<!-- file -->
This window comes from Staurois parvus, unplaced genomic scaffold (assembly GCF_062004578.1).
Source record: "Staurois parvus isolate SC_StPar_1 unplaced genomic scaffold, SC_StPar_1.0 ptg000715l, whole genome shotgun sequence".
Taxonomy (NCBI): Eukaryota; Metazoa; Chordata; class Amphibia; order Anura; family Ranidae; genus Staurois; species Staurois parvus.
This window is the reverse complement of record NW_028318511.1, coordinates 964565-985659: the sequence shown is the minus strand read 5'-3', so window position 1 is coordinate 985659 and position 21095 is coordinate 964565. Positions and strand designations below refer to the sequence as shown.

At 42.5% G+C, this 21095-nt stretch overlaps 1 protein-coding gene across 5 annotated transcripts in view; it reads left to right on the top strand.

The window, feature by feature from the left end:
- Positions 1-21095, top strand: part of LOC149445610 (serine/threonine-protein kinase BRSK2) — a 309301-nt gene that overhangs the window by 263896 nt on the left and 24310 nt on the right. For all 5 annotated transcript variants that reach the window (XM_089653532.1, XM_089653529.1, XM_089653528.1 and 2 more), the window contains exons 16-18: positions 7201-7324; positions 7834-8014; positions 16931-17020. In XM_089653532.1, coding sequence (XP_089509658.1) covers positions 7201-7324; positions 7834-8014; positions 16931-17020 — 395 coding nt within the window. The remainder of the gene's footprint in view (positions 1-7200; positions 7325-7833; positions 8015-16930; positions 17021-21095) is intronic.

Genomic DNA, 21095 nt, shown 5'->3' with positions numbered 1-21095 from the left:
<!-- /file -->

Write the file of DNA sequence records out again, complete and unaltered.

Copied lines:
This window comes from Staurois parvus, unplaced genomic scaffold (assembly GCF_062004578.1).
Source record: "Staurois parvus isolate SC_StPar_1 unplaced genomic scaffold, SC_StPar_1.0 ptg000715l, whole genome shotgun sequence".
Taxonomy (NCBI): Eukaryota; Metazoa; Chordata; class Amphibia; order Anura; family Ranidae; genus Staurois; species Staurois parvus.
This window is the reverse complement of record NW_028318511.1, coordinates 964565-985659: the sequence shown is the minus strand read 5'-3', so window position 1 is coordinate 985659 and position 21095 is coordinate 964565. Positions and strand designations below refer to the sequence as shown.

At 42.5% G+C, this 21095-nt stretch overlaps 1 protein-coding gene across 5 annotated transcripts in view; it reads left to right on the top strand.

The window, feature by feature from the left end:
- Positions 1-21095, top strand: part of LOC149445610 (serine/threonine-protein kinase BRSK2) — a 309301-nt gene that overhangs the window by 263896 nt on the left and 24310 nt on the right. For all 5 annotated transcript variants that reach the window (XM_089653532.1, XM_089653529.1, XM_089653528.1 and 2 more), the window contains exons 16-18: positions 7201-7324; positions 7834-8014; positions 16931-17020. In XM_089653532.1, coding sequence (XP_089509658.1) covers positions 7201-7324; positions 7834-8014; positions 16931-17020 — 395 coding nt within the window. The remainder of the gene's footprint in view (positions 1-7200; positions 7325-7833; positions 8015-16930; positions 17021-21095) is intronic.

Genomic DNA, 21095 nt, shown 5'->3' with positions numbered 1-21095 from the left: